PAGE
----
As far as I can find it is positively recommended that if a pregnant woman is not protected she should have tetanus toxoid in the second or third trimester, as the large open wound in the uterus and the umbilical cord of the baby are open pathways for tetanus to enter the body.
Tdap is recommended for pregnant women caring for babies under 12 months, health care workers who work with children, or whose community is experiencing an outbreak. Women outside these categories can get the Tdap immediately after delivering, or during pregnancy, after discussion with her health care provider.
One of the dangers that rust poses is the possibility of getting infected with tetanus. Rust is associated with dirt and certain forms of bacteria. It gets dangerous when rust comes into contact with an open wound. There is risk of getting tetanus, which may be deadly. See discussion.
Considering, that all shots should NOT be taken while being sick, because the reactions can be quite harm full, try not to take the tetanus shot if you are sick, unless you want to risk getting a reaction. I hope this helps you a bit.
Tetanus can be treated once symptoms appear, but it may become a medical emergency. It is better to have a vaccination before beginning any work that could increase the risk of tetanus. Tetanus vaccinations provide years, even a lifetime of immunity.
Evening paper round, baby sitting and jobs that have no risk of you getting hurt:)
risk to baby with copper t
venomous snakes (such as cobras)- yes constrictors (such as pythons)- no, as these aren't venomous, although you might risk getting tetanus. see a doctor if any kind of snake bites you.
Risk can be associated to your lifestyle, if you live a "High Risk" lifestyle then reducing your lifestyles risk shall reduce the risk of getting a risk!
Tetanus isn't even found in rust, it's an archaebacteria that lives in soil. Tetanus can't survive in water. The only way you can get tetanus is to expose an open wound to contaminated soil. The only reason people associate rust with tetanus is that if you cut yourself with something rusty and get dirt on it you run the risk of catching tetanus. So, in conclusion, it is perfectly safe for you to go swimming.
You should be vaccinated for the tetanus toxin to prevent dying from tetanus. Tetanus is caused by infection with the bacterium Clostridium tetani, and this bacterium is present throughout the world. If you have any incidental penetrating wound (the classic example is stepping on a nail), you risk having C. tetani in the wound starting to multiply and release tetanus toxins into your body. The tetanus toxin causes your muscles to lock into rigid paralysis, an extremely painful and potentially fatal condition.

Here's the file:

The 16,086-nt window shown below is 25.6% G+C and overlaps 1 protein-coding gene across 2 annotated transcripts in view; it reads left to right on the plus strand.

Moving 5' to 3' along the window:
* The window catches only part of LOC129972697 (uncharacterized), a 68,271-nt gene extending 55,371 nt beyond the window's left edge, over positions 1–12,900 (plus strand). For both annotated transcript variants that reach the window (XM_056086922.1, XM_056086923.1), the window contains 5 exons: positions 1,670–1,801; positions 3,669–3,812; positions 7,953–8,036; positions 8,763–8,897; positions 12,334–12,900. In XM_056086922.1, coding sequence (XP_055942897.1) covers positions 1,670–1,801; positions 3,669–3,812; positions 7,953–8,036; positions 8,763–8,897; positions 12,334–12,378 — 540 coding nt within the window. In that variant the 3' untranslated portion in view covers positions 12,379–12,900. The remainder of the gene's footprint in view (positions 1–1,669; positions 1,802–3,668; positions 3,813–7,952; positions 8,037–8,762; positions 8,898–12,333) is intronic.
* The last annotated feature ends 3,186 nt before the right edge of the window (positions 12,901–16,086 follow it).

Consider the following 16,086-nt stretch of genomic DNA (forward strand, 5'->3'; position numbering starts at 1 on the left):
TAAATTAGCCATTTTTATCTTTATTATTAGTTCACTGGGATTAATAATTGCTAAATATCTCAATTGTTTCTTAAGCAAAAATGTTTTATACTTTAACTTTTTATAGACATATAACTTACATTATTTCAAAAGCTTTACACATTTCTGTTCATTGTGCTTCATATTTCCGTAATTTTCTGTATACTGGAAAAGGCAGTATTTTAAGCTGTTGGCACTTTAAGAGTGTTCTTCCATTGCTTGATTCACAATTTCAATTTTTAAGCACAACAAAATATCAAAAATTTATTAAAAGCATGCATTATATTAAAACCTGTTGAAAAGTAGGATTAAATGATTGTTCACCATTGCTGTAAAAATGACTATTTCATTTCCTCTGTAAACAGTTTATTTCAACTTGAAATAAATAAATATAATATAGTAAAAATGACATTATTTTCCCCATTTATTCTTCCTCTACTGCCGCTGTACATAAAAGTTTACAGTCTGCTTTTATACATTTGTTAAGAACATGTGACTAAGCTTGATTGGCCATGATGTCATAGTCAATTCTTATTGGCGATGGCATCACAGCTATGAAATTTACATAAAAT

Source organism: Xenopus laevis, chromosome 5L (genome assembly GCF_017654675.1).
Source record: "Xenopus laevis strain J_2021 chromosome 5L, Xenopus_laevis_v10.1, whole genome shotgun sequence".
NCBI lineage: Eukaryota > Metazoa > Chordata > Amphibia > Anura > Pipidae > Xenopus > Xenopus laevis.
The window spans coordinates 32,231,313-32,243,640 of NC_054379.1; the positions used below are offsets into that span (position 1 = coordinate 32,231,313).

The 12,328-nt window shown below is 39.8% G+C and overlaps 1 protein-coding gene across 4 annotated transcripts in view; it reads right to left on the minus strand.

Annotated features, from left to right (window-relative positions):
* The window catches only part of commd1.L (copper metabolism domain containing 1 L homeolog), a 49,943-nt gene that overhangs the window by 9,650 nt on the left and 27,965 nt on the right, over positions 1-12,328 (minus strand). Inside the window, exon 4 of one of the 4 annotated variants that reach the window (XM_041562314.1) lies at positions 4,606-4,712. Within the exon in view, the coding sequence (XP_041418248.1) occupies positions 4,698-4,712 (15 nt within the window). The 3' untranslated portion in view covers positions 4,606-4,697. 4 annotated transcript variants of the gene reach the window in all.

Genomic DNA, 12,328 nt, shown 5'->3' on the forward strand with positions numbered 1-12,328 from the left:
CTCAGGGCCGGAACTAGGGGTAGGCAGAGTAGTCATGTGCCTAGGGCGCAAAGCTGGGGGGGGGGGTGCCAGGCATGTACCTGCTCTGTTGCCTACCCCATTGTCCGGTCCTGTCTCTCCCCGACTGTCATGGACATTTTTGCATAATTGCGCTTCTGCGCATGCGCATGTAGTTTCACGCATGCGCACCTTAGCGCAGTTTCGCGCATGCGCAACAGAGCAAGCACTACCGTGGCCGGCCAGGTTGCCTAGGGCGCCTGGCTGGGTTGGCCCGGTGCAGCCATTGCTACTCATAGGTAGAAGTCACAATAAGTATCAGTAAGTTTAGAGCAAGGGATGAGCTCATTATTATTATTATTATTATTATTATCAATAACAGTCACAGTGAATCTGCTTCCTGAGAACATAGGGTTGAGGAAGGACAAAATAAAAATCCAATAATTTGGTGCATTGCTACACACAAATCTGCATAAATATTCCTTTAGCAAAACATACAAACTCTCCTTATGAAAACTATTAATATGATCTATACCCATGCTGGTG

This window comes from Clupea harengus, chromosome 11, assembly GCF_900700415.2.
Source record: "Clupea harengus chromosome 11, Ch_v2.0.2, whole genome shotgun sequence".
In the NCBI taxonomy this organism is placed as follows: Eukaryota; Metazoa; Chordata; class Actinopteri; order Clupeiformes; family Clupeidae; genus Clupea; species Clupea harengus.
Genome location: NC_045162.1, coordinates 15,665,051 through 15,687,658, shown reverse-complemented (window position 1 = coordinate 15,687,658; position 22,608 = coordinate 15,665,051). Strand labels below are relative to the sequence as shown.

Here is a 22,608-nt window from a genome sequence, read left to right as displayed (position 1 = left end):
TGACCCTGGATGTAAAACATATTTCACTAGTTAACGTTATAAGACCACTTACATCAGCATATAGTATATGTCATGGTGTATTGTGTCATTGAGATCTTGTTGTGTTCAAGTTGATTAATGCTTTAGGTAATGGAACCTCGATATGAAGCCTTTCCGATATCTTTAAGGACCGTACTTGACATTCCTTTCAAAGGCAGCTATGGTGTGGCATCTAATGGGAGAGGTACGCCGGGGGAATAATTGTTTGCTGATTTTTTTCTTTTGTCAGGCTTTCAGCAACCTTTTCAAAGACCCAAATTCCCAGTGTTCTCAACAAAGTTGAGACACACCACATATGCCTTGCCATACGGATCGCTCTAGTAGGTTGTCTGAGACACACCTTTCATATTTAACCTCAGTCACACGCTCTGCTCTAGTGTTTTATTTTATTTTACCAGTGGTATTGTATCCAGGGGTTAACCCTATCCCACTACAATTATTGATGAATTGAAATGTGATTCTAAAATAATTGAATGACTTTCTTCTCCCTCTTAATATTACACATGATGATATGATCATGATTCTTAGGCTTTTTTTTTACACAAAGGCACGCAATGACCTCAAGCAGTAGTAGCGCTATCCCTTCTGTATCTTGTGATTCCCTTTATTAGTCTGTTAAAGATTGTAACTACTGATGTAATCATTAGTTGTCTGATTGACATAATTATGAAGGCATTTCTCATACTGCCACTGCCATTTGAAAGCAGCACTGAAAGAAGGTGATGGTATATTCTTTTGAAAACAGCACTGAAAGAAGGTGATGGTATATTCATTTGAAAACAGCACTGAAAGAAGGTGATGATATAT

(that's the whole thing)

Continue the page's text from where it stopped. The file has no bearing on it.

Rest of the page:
No...a tetanus shot will not prevent rabies. Tetanus is a bacterial infection spread by manure and soil entering a cut. Rabies is a virus. It is spread by blood or saliva from an infected animal. There are rabies prevention vaccines for people if you work in a high risk environment.
he took the risk of having a baby
It's usually OK to receive an extra booster of the tetanus vaccine. This is especially true if you're being treated for an acute injury, such as a deep cut or puncture wound, and you can't recall exactly when you had your last tetanus shot.Vaccination is the best way to prevent tetanus - a serious disease caused by a bacterial toxin that affects the nervous system. Tetanus bacterial spores can enter your body through any cut or scratch. But deep puncture wounds, such as from stepping on a nail, are most susceptible to tetanus infection.An adult who's never been immunized against tetanus should complete the initial tetanus series of three tetanus shots. The first two shots are given at least four weeks apart, and the third shot is given six to 12 months after the second shot. After the initial tetanus series, booster shots are recommended every 10 years. Although getting tetanus shots more frequently generally isn't harmful, it may increase the risk of soreness or redness at the injection site.